Josh Taylor aims to show Vegas critics how good he can be

Josh Taylor says he would have given Alfonso Olvera a pasting if he had been at his best

Josh Taylor says he would have given Alfonso Olvera a pasting if he had been at his best

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Edinburgh boxer Josh Taylor is first to admit he was far from his best despite registering his eighth consecutive win at the MGM Grand in Las Vegas last weekend.

Opponent Alfonso Olvera did achieve some success in being the first fighter to go the distance with the 26-year-old but ultimately fell short when it mattered as the Scot was awarded victory over the Mexican after an industrious eight rounds.

But, not only did the Commonwealth super-lightweight champion have to contend with the fact he was making his debut at boxing’s most iconic venue, the fight was also broadcast live throughout America as well as back home in the UK.

Since returning to his hometown of Prestonpans last Friday, Taylor has found the time to watch a rerun and dissect the finer details of his latest triumph. And, although he accepts his performance was by no means without its flaws, he says the remarks made by some of the sport’s biggest pundits have merely given him a hunger to go out and prove them wrong.

“I was disappointed with how I boxed but only because I know I can be so much better,” Taylor said. “I could have been sharper on the night and if I’d performed how I’d been sparring then I would have given the guy a pasting. I did feel comfortable though and I was never in any danger. He [Olvera] was there to win too, remember. He wasn’t going to lie down and just give me it so I had to work for it. And even when I did catch him and his legs went, it was like he almost recovered instantly. He was in good shape.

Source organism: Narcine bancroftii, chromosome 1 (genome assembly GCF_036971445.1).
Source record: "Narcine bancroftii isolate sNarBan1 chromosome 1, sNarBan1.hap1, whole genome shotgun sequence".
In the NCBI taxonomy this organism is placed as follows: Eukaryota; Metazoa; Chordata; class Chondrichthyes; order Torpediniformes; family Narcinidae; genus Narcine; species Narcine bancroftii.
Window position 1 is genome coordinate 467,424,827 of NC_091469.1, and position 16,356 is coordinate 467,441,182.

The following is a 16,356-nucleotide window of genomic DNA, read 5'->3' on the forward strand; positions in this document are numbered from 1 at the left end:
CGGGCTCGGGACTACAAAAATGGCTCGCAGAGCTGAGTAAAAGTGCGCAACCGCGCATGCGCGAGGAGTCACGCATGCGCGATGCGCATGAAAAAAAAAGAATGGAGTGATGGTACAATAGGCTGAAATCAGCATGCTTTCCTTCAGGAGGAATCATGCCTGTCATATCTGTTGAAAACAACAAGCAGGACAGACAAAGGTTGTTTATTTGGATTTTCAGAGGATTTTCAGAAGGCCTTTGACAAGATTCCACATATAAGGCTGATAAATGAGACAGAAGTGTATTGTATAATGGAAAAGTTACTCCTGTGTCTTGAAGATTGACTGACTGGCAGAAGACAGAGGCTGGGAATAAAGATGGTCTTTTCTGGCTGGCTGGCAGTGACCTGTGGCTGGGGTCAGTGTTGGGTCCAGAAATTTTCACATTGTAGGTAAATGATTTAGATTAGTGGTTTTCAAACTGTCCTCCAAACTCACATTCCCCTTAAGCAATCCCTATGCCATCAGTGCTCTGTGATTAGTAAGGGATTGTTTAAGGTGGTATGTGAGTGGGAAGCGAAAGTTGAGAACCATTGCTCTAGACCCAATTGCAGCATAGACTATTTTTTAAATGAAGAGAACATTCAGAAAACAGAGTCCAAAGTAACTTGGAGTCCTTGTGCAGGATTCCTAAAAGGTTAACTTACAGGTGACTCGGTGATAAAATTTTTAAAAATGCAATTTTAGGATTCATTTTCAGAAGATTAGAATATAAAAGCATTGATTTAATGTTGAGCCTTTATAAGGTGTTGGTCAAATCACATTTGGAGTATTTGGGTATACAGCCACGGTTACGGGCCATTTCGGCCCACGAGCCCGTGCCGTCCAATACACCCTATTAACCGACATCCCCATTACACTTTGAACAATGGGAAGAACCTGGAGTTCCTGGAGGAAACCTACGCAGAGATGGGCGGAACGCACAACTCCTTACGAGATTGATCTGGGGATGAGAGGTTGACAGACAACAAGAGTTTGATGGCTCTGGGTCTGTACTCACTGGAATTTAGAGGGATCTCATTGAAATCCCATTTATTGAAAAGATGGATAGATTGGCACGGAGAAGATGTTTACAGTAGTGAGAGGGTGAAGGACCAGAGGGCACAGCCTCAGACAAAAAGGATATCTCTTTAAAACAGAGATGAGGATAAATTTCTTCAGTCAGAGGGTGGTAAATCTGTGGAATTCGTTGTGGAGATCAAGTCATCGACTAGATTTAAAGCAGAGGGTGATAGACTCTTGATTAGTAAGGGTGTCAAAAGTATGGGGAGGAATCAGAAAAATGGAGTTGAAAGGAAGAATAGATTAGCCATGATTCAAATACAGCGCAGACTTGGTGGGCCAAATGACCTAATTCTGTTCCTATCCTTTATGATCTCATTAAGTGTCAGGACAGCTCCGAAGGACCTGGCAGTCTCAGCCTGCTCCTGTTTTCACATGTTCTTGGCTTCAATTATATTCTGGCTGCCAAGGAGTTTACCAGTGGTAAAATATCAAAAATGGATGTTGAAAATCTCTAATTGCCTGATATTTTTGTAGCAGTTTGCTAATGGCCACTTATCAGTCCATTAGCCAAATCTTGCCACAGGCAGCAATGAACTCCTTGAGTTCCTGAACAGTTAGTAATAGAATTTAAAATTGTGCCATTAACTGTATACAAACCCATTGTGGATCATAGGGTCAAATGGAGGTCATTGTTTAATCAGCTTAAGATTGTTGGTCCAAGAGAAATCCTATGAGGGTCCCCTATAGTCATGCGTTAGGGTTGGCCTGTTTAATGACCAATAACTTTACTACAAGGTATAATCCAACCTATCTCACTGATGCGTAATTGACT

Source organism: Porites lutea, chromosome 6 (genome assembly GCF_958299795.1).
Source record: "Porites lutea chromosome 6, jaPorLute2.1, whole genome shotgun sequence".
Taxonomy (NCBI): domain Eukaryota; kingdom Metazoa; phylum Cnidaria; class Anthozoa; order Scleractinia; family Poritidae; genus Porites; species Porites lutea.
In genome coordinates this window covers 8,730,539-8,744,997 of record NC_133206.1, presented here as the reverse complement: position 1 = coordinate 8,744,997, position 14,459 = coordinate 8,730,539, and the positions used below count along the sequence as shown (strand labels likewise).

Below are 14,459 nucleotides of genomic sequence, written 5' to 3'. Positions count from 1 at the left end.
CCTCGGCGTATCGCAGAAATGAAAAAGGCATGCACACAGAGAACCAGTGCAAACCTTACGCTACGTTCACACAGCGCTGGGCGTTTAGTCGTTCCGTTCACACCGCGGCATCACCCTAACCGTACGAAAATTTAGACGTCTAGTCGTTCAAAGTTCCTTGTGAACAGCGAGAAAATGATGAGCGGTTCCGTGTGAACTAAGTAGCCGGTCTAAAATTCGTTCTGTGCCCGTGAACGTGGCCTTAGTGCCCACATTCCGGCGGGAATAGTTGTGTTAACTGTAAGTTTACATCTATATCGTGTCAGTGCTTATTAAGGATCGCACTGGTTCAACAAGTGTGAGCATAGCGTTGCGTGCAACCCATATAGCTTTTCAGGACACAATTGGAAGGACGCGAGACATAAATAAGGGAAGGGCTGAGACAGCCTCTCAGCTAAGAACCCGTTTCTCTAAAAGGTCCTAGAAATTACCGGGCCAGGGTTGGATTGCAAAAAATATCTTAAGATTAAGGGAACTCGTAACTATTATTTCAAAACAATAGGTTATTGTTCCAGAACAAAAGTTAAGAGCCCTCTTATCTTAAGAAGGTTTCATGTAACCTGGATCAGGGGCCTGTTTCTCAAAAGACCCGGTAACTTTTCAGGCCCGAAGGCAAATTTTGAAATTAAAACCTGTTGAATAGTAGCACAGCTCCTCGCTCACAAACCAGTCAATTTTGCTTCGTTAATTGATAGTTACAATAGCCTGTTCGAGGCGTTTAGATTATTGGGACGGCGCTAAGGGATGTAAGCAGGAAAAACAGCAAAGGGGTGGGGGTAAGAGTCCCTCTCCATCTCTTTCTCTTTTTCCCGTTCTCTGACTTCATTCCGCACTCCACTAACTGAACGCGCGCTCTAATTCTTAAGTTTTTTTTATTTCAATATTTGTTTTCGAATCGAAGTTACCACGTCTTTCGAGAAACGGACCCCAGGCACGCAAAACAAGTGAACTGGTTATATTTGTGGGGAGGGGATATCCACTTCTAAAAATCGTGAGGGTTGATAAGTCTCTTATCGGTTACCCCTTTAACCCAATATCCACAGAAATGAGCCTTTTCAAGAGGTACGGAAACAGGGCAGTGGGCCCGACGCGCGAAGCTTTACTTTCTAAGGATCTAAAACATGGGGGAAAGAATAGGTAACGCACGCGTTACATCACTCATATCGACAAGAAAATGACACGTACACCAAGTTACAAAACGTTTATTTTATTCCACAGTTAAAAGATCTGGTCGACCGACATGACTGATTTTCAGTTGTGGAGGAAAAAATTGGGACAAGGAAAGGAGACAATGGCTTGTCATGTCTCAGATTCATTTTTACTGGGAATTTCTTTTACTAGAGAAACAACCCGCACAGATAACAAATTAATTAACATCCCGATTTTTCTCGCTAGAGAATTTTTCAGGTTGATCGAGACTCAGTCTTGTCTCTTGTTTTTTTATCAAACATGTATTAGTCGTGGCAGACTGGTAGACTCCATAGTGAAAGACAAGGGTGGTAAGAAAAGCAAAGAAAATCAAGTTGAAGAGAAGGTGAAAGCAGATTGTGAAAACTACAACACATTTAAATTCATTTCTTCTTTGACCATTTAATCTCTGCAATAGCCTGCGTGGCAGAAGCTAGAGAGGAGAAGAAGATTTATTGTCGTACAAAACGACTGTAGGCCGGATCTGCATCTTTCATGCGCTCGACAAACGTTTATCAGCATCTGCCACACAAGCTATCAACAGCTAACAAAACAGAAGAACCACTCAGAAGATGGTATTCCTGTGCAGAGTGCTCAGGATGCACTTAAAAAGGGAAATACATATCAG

“I’ve seen people saying ‘oh there’s chinks in his armour’ but I reckon that’s a good thing. They don’t know how good I can be. I know it and my team knows it. A few of the pundits on Sky were saying it so hopefully people in Britain won’t be so shy from now on in coming to fight me. I believe I was only operating at about 40 per cent but having watched it back, I boxed okay. But I’m quite critical of myself and I know I can box a lot better.”

Taylor has so far been unable to put a finger on why he fell below the standards he sets himself and refuted suggestions he was striving for an eighth consecutive knockout.

“Everyone keeps saying ‘oh you looked like you were trying to knock him out’ but I’m telling you I wasn’t bothered about that,” he explained. “I never go looking for a knockout unless I feel it’s there. I just felt really flat and my reactions were slow. I couldn’t get any combinations going or anything and I sensed that when I was warming up before the fight that something wasn’t quite right. I don’t know why I felt that way to be honest. I wasn’t nervous or anything like that, which I usually am, so maybe it had something to do with that.

“But at the end of the day I got the win and that’s all that matters. I suppose it was good to get the experience and some more rounds in as well. Coming home and watching the fight back on the TV and seeing the amount of coverage I had in the build up is another wee achievement and a good stepping stone in my career.”

Having spent near enough the whole of last month training out in the States, Taylor enjoyed some much-needed downtime with his family to go out and experience the ‘real’ Vegas.

“We had a great few days after the fight enjoying all the things I couldn’t do beforehand,” he said. “I loved the food out there and really went to town. It’s some place. A lot of Vegas is quite poor though when you go further out. It’s a real eye opener. I didn’t feel unsafe but you saw a lot of people living in tunnels which is quite surprising when you think of Vegas itself. I suppose you can see why it’s a place that has destroyed so many people’s lives.”

Taylor is set to defend his Commonwealth title at Meadowbank next month.